Albert Has Two Homes Now

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Kate Kelly (text),  Albert Evans (illus.),  Albert Has Two Homes Now,  Forty South Publishing,  13 April 2017,  32pp.,  $20.00 (hbk),  ISBN: 9780995408289

When Albert’s parents decide to separate, the four-year-old boy initially feels confused and scared. However, with ongoing love, support and encouragement from his parents and extended family, he gradually learns to adjust to the changes with a positive, confident outlook. Albert discovers that it’s fun to share two houses – one under the mountain with his mother, and the other high above the bush with his father. He also realises that even though his circumstances have changed, the important things – such as having two parents that love you – remain the same.

This picture book about family separation and resilience is aimed at young children, around 3 to 7 years old. It becomes even more poignant when you learn from the back matter that the Albert in the story is actually the book’s illustrator, and his mother is the author. It all came about when Kate Kelly and her husband went through a real-life separation. Kate used her experience as a writer and visual artist to help her son Albert deal with his emotions. The two sat down together to draw and talk about Albert’s feelings, and this book was born from the collaboration.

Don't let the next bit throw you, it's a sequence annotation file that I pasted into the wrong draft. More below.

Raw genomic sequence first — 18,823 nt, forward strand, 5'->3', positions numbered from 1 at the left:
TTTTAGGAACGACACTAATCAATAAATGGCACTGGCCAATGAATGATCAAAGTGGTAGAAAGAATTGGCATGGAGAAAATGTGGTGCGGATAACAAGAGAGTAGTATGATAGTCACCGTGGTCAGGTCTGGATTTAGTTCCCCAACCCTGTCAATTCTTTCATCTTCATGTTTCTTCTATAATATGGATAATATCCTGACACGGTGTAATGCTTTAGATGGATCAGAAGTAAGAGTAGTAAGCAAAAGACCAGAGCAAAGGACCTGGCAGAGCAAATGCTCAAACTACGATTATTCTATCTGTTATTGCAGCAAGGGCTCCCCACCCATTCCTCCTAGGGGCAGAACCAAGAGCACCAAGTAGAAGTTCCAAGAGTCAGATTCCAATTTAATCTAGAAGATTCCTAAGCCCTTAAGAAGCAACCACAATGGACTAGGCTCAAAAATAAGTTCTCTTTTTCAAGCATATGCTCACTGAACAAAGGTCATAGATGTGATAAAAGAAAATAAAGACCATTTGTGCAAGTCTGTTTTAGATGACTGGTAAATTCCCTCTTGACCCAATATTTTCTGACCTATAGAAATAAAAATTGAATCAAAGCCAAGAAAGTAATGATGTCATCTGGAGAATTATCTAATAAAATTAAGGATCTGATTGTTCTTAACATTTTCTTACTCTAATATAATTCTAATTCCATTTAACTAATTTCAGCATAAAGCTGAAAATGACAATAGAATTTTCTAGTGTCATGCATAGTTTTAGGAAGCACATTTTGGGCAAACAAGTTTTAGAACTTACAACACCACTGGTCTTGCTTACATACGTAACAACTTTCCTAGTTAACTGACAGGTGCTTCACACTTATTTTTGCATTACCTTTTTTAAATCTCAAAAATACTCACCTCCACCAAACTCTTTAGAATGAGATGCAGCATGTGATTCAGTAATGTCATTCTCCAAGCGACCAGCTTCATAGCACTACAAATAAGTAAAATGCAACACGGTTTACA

Having a four-year-old illustrate and provide the bones of the story gives this book a rare authenticity that reflects the child’s point of view. Kate has moulded Albert’s words into text that remains simple and accessible. Albert’s artwork is distinctive and eye-catching. The design is unusual but unobtrusive, with text on most left-hand pages, drawings on the right, and over the standard 32 pages.

Back matter includes information about using art as therapy, with suggestions for activities and materials. There’s also an adorable photo of the author/illustrator “dynamic duo”.

This book is both entertaining and interesting, and will appeal to general readers as well as those experiencing family-related issues. It would make a useful teacher’s resource in junior classroom discussions about families.

Reviewed by Julie Murphy

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